Sasha Volokh has a new article on Reason.org analyzing two recent U.S. Supreme Court decisions related to immunity in the context of privatized government service delivery. Here’s an excerpt:
The law treats the public and private sectors differently in all sorts of contexts. Sometimes, privatization can increase overall liability—when the government injures people, it generally has sovereign immunity, whereas when it transfers a function entirely to the private sector, the new private operators will generally have to pay for their negligent torts. Sometimes, privatization doesn’t change liability at all—for instance, public and private prisons are considered equally “state actors” that must comply with constitutional guarantees. And sometimes, privatization can decrease overall liability—for instance, public schools open themselves up to federal civil-rights liability if they fire their teachers arbitrarily, whereas private schools don’t.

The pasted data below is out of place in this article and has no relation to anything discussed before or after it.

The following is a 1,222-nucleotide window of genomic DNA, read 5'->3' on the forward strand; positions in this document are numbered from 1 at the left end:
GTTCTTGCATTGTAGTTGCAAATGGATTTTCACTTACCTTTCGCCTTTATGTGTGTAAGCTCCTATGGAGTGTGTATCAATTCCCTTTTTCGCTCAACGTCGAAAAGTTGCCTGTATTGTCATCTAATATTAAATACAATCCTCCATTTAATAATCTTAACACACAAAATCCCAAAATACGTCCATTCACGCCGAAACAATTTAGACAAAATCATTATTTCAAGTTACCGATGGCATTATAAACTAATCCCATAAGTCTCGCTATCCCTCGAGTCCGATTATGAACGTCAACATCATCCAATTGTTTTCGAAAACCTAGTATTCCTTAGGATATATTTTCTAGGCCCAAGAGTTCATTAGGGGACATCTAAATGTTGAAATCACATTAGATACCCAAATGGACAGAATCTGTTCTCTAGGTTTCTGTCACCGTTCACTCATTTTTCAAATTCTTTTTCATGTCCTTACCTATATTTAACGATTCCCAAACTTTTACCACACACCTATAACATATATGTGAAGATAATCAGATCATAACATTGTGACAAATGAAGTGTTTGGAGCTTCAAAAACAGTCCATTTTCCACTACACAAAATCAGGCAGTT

The precise contours of government vs. private immunity depend on the context and depend on what laws are involved—as explained in this blog post from March 2013. The relative treatment of the public and private sectors will obviously affect the costs and benefits of privatization, the government’s incentives to privatize, and injured parties’ prospects for monetary recovery. This is nicely illustrated by two cases from the U.S. Supreme Court’s recent term: Campbell-Ewald Co. v. Gomez, which was released in January 2016, and Sheriff v. Gillie, which was released in May 2016.